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BRITON PROMISES WEALTH, WELFARE AS CAMPAIGN STARTS

Prime Minister John Major promised a policy of "wealth and welfare" as he opened the Conservative Party's campaign on Saturday in a hard-fought race he termed the "Battle of Britain."

The opposition Labor Party, launching its own campaign, accused the governing Conservatives of "doing down Britain."Major, who announced the April 9 election date earlier in the week, made his first public campaign speech in southern England, the heart of his party's support.

"Wherever wealth can be created, there we will be. Wherever care must be given, there we will be," Major told 1,500 cheering party activists. "That's the Conservative philosophy - wealth and welfare, hand in hand."

Labor Party leader Neil Kinnock launched the opposition campaign a day earlier in Scotland, strong Labor territory.

On Saturday, Labor's treasury spokesman, John Smith, accused Major of offering failed policies.

"We are told that if we dare complain, we are somehow talking down Britain," Smith said at a party rally. "Don't accuse us of talking down Britain until you stop doing down Britain."

The Conservatives are making taxes a key campaign issue, and this week they rushed through legislation to lower the tax from 20 percent to 25 percent on the first $3,400 of income.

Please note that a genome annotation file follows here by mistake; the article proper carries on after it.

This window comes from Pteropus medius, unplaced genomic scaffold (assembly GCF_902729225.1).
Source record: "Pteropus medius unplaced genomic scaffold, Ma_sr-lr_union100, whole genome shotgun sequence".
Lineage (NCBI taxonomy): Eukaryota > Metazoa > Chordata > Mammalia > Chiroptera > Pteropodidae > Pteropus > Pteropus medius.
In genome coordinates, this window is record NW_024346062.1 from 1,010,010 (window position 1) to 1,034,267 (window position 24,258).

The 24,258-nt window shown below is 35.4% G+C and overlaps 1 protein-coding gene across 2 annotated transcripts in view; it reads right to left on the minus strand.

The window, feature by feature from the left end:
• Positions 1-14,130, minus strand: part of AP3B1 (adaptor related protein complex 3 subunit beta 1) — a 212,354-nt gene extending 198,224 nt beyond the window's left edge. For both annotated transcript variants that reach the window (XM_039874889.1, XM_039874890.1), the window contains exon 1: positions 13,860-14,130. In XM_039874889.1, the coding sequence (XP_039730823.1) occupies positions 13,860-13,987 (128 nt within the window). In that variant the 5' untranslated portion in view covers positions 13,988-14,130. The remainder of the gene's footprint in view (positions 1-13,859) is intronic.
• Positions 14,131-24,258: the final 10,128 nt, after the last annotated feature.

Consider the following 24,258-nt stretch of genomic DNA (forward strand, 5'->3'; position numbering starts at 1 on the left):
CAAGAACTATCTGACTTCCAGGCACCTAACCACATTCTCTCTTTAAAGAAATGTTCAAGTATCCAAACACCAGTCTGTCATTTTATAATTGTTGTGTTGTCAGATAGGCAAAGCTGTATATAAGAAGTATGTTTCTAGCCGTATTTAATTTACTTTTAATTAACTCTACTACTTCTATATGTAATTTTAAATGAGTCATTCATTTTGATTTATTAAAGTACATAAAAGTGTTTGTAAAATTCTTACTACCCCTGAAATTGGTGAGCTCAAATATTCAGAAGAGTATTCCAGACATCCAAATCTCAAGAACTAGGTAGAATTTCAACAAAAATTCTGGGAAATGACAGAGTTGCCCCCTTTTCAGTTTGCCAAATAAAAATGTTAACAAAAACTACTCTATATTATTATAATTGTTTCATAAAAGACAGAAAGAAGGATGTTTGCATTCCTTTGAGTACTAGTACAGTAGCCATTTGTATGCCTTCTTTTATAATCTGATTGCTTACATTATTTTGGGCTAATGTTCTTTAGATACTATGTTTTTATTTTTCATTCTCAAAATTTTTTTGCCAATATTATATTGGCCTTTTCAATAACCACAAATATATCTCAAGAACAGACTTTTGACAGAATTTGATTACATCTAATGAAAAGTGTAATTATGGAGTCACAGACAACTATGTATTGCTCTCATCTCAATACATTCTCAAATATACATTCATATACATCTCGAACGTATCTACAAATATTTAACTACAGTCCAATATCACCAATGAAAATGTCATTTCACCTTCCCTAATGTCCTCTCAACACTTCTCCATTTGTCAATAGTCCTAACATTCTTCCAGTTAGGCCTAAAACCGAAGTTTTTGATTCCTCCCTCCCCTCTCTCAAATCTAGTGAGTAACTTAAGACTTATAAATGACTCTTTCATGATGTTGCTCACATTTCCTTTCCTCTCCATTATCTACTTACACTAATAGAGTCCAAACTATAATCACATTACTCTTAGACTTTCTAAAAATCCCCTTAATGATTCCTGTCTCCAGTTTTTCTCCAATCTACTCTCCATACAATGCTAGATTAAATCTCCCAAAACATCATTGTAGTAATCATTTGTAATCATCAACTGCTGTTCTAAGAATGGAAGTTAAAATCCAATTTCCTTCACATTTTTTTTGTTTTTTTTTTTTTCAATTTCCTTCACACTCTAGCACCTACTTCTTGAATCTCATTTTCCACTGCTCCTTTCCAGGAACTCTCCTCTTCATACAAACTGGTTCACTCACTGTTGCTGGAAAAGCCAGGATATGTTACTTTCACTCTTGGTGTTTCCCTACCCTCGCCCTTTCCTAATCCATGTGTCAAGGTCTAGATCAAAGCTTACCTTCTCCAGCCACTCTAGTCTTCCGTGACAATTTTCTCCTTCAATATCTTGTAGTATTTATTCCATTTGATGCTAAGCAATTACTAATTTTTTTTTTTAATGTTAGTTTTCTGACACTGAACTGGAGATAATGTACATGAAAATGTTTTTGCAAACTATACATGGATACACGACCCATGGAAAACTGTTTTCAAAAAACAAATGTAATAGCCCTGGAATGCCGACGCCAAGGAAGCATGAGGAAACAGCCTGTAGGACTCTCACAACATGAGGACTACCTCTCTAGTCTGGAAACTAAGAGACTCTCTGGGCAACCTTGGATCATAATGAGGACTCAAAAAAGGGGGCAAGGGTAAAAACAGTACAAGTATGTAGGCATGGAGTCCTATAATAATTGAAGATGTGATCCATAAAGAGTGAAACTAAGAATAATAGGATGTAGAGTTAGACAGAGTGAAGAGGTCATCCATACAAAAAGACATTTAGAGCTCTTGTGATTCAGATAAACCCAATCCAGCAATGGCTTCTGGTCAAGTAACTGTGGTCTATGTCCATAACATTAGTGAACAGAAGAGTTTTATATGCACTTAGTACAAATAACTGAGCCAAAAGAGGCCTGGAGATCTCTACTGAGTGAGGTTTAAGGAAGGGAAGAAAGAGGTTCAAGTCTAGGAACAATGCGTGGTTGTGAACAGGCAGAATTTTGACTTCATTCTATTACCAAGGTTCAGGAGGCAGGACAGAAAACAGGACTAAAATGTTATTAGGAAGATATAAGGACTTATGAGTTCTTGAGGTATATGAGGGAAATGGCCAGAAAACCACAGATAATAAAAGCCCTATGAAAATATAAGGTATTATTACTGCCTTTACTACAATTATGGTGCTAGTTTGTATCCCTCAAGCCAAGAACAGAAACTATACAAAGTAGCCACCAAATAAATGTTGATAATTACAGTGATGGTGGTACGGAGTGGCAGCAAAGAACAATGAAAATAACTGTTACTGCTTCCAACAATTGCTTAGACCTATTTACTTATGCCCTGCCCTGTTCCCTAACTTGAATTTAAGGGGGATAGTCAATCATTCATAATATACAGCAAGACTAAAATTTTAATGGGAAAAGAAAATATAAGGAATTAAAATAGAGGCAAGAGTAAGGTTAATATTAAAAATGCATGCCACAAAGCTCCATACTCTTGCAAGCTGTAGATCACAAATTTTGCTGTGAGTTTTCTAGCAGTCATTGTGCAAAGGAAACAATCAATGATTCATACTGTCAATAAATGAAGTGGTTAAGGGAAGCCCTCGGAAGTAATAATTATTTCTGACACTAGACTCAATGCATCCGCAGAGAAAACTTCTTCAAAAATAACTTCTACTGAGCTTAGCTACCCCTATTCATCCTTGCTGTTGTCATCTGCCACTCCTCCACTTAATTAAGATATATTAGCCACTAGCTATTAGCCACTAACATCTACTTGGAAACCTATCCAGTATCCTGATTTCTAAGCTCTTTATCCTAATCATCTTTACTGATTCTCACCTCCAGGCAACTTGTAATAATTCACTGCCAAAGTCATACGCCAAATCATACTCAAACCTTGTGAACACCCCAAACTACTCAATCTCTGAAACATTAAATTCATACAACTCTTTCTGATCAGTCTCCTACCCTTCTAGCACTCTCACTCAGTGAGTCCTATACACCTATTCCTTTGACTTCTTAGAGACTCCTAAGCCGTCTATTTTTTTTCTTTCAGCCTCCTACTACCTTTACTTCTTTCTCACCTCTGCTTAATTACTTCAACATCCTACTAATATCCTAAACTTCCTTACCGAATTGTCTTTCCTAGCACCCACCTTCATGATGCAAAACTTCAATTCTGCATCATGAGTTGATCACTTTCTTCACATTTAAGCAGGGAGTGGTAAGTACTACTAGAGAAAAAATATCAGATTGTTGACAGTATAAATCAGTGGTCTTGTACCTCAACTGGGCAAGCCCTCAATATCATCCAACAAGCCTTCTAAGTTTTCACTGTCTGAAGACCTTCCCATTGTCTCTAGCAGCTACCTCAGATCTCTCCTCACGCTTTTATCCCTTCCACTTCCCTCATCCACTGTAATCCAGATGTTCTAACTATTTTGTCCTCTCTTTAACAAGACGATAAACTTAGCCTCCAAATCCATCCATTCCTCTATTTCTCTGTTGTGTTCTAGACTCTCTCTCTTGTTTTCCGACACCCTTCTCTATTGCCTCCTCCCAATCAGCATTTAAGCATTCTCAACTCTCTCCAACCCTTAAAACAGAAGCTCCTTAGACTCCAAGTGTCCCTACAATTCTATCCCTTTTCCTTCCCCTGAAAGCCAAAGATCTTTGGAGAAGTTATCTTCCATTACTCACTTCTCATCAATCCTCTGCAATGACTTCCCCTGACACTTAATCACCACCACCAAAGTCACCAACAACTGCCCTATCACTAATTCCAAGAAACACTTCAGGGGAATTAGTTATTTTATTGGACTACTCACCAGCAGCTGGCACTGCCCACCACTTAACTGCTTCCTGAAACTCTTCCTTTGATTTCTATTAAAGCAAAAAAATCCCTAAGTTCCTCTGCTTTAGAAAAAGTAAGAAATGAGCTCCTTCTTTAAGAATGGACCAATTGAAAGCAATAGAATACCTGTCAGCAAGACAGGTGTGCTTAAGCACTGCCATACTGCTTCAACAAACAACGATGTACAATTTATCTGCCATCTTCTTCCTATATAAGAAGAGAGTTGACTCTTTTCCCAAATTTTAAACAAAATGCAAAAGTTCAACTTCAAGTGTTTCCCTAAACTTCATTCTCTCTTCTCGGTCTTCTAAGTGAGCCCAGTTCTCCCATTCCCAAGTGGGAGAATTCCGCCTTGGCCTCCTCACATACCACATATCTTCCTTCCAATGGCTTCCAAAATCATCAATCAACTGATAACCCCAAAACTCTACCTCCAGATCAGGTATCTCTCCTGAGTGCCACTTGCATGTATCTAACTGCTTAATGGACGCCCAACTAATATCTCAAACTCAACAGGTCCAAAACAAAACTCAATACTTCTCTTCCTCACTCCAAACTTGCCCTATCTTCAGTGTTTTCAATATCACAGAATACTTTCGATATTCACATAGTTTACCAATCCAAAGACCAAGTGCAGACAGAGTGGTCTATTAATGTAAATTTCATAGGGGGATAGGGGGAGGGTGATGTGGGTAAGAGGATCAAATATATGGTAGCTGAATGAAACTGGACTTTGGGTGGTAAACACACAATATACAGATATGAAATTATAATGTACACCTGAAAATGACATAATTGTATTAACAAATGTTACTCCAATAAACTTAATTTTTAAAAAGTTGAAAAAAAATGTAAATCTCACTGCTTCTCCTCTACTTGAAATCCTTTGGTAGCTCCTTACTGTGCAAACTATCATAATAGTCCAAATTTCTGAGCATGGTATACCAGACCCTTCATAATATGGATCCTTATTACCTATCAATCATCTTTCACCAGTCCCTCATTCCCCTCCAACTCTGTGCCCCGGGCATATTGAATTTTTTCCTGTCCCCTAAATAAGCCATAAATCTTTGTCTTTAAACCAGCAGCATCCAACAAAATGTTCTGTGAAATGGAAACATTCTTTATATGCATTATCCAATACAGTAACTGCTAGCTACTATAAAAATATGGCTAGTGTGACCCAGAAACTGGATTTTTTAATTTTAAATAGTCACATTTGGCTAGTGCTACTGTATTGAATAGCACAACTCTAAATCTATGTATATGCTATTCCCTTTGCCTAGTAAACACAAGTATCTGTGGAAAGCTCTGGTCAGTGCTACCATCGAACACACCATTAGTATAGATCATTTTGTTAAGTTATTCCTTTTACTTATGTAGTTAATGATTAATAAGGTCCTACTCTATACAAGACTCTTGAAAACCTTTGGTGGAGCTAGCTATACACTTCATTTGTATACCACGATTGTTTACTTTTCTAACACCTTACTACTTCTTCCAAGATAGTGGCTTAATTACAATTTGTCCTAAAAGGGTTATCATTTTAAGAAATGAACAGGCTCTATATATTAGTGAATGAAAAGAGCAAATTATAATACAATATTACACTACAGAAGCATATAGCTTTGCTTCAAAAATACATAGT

Major's pairing of "wealth and welfare" was in tune with a gentler Conservative line.

Labor, running hard against the government's economic record - including 9.2 percent unemployment and record home repossessions - has said it will rescind the tax cut.

Smith said his party's priorities are to increase pension and child benefits, introduce a legally enforceable minimum wage, invest in the manufacturing industry and improve education and job training.

A Harris poll published Saturday showed Labor with 40 percent support, the Tories with 39 percent and the centrist Liberal Democratic Party with 16 percent.

An ICM poll for the Sunday Express came up with identical figures. Both polls, based on interviews with more than 1,000 adults, had a margin of error of 3 percent.